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AMD Catalyst Control Center Overdrive Power setting

Tags:
  • Power
  • AMD
  • Overdrive
  • Systems
  • Graphics
  • Catalyst
Last response: in Graphics Cards
July 30, 2013 3:32:27 AM

Hi I am new to AMD/ATI cards and notice there is a power control slider under the Overdrive section of Catalyst Control Center. From reading other websites and forums, I understand that this limits the TDP of the card hence "power".

What I would like to ask is if it possible to set the power at -20% and leave the core and memory clock at stock speed (or even OC them)? What impact will this have on the physical card itself? I understand that overvoltage can destroy a card over time so I am wondering if I decrease to power supplied to the card, how does the card compensate this drop in power and still deliver stock or OC clocks?

Will the card automatically sense a lack of power and throttle the speeds or do I have to tell it to throttle the speed (underclock)?

Lastly is the relationship linear? 15% drop in clock speed must have a corresponding 15% drop in memory and 15% drop in power?

More about : amd catalyst control center overdrive power setting

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July 30, 2013 4:28:40 AM

As I understand it CCC Overdrive Power Settings are mainly to save battery life in laptops. Lower the limit and your card won't be able to use the amount of wattage it was designed for. You will of course have a performance loss but your battery will last longer.

Theoretically I guess you should up the Power Setting if overclocking by voltage since 1W = 1V x 1A. This would allow higher voltage but I do not think this is necessary since nobody increases the voltage so much that maximum power consumption of the card is exceeded. Extreme overclocker with lots of cooling may be an exemption though.

If you choose to down your Power Setting by -20% that could theoretically mean 20% performance loss when your card is at maximum performance and need all the power it can get. Just remember that a graphic card's power consumption is always dynamic depending on how much the card is performing. You would probably be able to overclock your card with Power Setting to -20% but the card would never benefit from it since it's not allowed to use the power necessary to gain the overclocked clock speed.

I guess a casual overclocker should probably set the Power consumption to +5% but you can't really know without doing proper readings of the card's power consumtion while you're doing the overclocking.... But as long as you don't overclock by increasing voltage there should be no need for any adjusting in this area at all.

Hope it helped a little... and don't take my word for the things I've said since this is kind of my own theory :D 
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July 30, 2013 6:07:34 AM

Mahisse said:
As I understand it CCC Overdrive Power Settings are mainly to save battery life in laptops. Lower the limit and your card won't be able to use the amount of wattage it was designed for. You will of course have a performance loss but your battery will last longer.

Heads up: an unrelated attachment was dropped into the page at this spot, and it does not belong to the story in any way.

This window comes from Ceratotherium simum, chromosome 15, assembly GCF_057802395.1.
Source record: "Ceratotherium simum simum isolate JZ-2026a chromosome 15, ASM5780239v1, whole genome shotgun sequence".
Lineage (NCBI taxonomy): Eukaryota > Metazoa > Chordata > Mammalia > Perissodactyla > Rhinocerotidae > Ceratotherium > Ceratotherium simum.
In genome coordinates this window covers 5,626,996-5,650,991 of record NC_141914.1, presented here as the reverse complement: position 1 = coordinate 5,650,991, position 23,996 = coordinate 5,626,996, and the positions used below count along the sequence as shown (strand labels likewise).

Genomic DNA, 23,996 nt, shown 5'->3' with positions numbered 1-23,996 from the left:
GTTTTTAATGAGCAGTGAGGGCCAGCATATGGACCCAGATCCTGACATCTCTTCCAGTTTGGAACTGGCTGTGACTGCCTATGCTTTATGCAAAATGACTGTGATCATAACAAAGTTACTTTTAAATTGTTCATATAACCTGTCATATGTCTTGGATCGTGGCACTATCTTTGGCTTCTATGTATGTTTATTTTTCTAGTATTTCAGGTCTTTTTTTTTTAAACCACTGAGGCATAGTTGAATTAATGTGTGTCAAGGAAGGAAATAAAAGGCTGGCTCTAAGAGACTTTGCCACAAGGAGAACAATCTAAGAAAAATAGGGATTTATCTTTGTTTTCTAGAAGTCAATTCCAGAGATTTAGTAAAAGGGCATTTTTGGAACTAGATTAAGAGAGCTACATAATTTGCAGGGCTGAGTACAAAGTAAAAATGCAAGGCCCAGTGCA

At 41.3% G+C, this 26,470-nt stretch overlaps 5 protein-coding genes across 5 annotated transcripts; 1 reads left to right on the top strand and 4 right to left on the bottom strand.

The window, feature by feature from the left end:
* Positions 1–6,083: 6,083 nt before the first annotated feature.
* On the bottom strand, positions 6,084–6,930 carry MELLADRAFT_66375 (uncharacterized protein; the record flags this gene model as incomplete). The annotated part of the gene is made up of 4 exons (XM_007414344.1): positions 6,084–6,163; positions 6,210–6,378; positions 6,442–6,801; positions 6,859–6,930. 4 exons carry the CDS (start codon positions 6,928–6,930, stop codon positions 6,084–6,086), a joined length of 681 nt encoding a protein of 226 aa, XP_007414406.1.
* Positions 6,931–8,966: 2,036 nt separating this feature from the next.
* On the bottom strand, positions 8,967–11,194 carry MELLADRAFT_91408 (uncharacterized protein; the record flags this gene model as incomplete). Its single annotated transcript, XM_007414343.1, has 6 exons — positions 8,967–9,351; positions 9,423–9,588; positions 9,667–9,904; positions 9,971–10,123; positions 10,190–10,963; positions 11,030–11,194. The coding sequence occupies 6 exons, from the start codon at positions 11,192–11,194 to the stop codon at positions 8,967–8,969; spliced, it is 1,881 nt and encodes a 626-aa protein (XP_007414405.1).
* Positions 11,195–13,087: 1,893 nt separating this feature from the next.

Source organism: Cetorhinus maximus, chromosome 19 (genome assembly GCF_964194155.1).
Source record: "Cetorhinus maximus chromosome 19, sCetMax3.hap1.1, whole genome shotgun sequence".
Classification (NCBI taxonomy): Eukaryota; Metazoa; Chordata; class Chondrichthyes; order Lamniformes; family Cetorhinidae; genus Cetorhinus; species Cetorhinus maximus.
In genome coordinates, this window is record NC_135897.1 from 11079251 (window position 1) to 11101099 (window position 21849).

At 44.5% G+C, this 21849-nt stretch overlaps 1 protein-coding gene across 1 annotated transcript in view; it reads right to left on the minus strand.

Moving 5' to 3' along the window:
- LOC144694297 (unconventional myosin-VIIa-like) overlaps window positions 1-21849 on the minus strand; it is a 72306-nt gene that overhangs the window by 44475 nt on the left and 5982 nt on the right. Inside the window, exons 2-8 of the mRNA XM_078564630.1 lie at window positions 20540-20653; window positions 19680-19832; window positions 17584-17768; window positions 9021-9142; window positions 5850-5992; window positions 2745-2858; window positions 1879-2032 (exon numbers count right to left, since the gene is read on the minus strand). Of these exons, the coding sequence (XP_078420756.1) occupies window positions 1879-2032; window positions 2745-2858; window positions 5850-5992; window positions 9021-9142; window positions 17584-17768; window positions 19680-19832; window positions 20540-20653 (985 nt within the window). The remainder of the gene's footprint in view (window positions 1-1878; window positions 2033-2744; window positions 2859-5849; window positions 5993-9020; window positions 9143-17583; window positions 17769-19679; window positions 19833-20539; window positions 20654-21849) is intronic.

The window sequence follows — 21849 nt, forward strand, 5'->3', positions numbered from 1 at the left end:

Theoretically I guess you should up the Power Setting if overclocking by voltage since 1W = 1V x 1A. This would allow higher voltage but I do not think this is necessary since nobody increases the voltage so much that maximum power consumption of the card is exceeded. Extreme overclocker with lots of cooling may be an exemption though.

If you choose to down your Power Setting by -20% that could theoretically mean 20% performance loss when your card is at maximum performance and need all the power it can get. Just remember that a graphic card's power consumption is always dynamic depending on how much the card is performing. You would probably be able to overclock your card with Power Setting to -20% but the card would never benefit from it since it's not allowed to use the power necessary to gain the overclocked clock speed.

I guess a casual overclocker should probably set the Power consumption to +5% but you can't really know without doing proper readings of the card's power consumtion while you're doing the overclocking.... But as long as you don't overclock by increasing voltage there should be no need for any adjusting in this area at all.

Hope it helped a little... and don't take my word for the things I've said since this is kind of my own theory :D 


the cooling of my casing is terrible so i have to underclock to cool my entire case. I currently have it set to 20% reduction in power,core clock and memory clock.

i guess my question is since 1W = 1V x 1A, if i limit the wattage to say 150W and dont limit the clocks, will the GPU using Catalyst Overdrive find a way to push out the performance by turning up the voltage or amperage? That would be disastrous
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July 30, 2013 6:50:52 AM

sobamonster42 said:
Mahisse said:
As I understand it CCC Overdrive Power Settings are mainly to save battery life in laptops. Lower the limit and your card won't be able to use the amount of wattage it was designed for. You will of course have a performance loss but your battery will last longer.